The pandemic became a catalyst for creative burnout. So how do we move forward?

Within The Balancing Act survey, conducted by It’s Nice That, 57 per cent of respondents say their workload has increased during the pandemic. 75 per cent also noted they’ve worked overtime, yet 74 per cent of these individuals do not receive extra payment for documented overtime hours. On recollection of my own experience, I don’t think I’ve left work earlier than 7pm at most jobs. I remember thinking that was admirable and something to be proud of.
2020 was a blur. At the beginning of the pandemic, between reading doomsday ringing headlines, I remember sitting in the shower of my LA apartment. Feeling the cool water pooling around me slowed my mind from sifting through unwanted, familiar memories as the cold pierced through layers of accumulated stress.
There’s a romanticisation of burnout that I can trace back to grade school. Bragging that’s sometimes disguised as deprecation, akin to sharing your most grotesque scars or contests of who stayed up the longest. As we enter the working world, these contests become lists of clients and accomplishments — where the cover of humility wears thin. The urge to relay such accomplishments in conversation with friends or family feels right in the moment, but is often followed by a tinge of regret as you finish the sentence. We each feel a need to impress and overtly quantify hard work, to make everything more tangible.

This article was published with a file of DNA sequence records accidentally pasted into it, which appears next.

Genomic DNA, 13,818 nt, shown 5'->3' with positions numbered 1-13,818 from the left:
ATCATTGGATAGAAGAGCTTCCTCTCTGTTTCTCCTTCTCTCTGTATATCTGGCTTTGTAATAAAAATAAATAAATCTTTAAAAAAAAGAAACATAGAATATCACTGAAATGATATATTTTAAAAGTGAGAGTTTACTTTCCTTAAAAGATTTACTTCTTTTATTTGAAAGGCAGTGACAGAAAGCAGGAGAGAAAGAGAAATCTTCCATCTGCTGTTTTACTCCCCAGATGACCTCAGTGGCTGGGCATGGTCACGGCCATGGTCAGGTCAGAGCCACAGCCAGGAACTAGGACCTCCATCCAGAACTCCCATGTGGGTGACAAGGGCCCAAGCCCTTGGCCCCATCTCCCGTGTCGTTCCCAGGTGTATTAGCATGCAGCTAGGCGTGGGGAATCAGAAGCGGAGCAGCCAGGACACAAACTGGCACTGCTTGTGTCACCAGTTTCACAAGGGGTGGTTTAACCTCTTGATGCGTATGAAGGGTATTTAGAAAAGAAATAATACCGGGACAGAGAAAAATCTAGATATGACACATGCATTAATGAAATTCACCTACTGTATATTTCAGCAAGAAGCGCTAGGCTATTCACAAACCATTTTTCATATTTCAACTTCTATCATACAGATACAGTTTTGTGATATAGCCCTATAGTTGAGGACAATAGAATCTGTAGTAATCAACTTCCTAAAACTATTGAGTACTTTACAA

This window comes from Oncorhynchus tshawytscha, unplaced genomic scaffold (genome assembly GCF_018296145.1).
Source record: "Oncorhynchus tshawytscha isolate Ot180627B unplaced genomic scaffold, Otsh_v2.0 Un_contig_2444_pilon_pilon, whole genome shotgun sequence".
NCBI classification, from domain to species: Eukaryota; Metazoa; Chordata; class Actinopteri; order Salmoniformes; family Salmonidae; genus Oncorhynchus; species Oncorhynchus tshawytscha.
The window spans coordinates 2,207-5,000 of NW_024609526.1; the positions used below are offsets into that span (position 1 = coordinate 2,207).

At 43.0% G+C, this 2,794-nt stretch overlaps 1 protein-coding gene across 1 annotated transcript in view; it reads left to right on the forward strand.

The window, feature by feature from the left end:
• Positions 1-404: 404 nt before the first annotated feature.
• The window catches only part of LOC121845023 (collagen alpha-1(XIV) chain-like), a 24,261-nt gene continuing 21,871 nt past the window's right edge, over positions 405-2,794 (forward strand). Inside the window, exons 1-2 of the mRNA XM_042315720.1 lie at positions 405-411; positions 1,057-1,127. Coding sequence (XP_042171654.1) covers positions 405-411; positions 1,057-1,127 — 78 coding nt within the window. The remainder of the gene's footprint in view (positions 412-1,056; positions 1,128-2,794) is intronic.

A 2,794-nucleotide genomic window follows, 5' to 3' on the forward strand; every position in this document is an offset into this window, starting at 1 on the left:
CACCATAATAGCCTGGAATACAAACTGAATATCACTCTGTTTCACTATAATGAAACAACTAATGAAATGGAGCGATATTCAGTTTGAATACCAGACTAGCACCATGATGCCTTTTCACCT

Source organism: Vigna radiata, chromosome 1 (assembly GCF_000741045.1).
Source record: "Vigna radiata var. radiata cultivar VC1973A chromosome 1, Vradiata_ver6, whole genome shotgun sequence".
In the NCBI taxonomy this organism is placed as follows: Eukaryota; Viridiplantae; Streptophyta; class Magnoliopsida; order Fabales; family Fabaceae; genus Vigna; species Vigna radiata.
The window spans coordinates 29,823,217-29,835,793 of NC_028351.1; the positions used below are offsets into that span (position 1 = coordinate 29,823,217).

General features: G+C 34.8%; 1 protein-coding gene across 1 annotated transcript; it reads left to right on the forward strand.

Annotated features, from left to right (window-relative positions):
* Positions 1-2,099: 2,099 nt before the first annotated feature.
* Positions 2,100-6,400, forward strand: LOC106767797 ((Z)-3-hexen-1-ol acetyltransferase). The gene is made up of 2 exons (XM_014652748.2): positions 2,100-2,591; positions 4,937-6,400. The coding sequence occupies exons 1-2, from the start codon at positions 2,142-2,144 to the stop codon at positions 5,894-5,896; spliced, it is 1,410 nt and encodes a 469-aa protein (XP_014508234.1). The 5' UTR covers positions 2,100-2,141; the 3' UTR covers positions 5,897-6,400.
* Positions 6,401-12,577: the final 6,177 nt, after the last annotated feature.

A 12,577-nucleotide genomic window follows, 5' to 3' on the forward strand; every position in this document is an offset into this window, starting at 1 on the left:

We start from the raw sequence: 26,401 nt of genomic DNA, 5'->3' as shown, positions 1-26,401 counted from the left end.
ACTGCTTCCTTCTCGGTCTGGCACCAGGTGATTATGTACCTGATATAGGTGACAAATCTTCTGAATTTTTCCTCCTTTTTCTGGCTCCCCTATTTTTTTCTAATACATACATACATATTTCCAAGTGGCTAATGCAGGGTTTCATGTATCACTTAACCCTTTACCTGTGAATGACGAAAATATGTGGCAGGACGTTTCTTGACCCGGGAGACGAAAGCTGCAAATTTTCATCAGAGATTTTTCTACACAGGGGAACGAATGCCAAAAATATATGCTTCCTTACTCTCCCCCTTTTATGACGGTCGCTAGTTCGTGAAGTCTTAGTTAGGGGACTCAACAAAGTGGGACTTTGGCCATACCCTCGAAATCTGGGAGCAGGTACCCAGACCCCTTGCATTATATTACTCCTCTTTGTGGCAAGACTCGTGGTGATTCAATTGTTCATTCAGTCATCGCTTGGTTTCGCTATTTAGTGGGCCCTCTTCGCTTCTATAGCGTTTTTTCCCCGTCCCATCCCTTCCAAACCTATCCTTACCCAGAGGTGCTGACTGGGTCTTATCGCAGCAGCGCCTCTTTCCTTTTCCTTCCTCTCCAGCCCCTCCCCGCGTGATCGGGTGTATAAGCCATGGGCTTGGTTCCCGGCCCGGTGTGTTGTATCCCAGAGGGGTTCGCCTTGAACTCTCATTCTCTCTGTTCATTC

I learned recently that there’s more to burnout than just feeling exhausted. It can be the loss of feeling accomplishment. Lack of motivation. Cynicism. Self-doubt. Feeling detached and defeated. And like this list of symptoms, there doesn’t seem to be a single or definitive cause for it. Resonating with these feelings over the past two years, burnout is a topic I’ve been thinking about lately — and I want to share my journey with it.

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